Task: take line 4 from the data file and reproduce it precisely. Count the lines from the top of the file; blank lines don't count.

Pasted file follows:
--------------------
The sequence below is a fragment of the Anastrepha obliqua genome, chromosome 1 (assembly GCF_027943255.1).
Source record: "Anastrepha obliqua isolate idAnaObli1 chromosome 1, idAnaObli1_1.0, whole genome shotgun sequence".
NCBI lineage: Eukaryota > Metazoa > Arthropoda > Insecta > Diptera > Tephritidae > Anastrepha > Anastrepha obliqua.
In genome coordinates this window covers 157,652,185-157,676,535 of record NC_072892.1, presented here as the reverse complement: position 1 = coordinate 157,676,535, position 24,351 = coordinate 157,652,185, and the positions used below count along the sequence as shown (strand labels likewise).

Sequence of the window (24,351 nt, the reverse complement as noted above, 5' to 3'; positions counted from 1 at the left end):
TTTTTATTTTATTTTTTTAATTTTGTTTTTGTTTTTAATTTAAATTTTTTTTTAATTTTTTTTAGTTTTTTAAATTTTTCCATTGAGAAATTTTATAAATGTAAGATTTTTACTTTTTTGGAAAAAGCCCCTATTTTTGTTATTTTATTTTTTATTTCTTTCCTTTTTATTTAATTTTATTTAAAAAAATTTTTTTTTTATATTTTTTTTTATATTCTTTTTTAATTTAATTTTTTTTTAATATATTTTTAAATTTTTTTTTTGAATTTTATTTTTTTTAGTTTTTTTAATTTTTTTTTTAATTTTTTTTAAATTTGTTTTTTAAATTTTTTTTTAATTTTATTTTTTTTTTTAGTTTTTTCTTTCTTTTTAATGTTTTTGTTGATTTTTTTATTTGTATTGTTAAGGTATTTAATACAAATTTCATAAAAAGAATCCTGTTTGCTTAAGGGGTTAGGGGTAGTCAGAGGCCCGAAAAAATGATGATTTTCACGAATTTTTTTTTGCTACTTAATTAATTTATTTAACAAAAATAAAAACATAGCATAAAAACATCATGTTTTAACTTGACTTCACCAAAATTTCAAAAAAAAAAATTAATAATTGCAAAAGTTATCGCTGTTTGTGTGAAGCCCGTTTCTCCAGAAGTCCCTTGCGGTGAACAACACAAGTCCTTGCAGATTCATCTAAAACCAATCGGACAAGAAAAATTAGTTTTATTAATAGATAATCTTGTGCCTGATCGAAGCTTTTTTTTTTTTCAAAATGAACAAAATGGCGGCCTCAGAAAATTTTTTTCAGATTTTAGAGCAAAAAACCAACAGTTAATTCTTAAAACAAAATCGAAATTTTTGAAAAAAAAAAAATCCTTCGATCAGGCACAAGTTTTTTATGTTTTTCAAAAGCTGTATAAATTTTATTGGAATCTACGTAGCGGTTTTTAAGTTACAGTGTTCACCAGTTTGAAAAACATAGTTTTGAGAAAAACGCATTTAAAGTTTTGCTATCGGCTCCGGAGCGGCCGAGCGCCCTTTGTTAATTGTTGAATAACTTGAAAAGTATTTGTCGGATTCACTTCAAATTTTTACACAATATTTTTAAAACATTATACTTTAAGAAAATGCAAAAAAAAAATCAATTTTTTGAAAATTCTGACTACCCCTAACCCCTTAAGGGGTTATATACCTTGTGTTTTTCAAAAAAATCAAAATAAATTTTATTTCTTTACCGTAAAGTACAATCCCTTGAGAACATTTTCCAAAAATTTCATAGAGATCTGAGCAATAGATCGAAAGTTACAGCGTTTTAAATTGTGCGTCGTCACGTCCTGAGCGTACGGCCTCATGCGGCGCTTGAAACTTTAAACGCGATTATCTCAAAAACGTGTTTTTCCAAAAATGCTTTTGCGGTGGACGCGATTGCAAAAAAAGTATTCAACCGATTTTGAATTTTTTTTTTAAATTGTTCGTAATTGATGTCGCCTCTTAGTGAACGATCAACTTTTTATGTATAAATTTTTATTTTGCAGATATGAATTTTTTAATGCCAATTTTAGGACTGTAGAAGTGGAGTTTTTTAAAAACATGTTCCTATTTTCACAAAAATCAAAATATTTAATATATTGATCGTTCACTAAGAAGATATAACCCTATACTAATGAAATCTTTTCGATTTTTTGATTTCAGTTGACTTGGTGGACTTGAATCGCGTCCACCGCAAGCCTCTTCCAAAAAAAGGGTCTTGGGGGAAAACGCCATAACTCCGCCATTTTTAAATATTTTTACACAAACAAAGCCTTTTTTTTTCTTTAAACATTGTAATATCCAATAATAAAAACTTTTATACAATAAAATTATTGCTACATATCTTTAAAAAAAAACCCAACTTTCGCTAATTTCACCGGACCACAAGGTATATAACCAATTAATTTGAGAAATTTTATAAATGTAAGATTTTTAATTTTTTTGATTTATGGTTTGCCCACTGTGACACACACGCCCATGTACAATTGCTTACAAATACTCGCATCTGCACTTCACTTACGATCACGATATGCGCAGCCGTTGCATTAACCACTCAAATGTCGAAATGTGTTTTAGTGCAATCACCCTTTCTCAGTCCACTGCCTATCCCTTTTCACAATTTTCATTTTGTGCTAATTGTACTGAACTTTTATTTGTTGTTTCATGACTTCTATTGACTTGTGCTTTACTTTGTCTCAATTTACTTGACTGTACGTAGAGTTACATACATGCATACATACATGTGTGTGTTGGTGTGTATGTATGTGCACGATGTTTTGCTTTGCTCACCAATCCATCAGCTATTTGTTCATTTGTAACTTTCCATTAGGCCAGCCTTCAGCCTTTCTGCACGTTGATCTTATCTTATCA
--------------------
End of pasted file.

In genome coordinates this window covers 157,652,185-157,676,535 of record NC_072892.1, presented here as the reverse complement: position 1 = coordinate 157,676,535, position 24,351 = coordinate 157,652,185, and the positions used below count along the sequence as shown (strand labels likewise).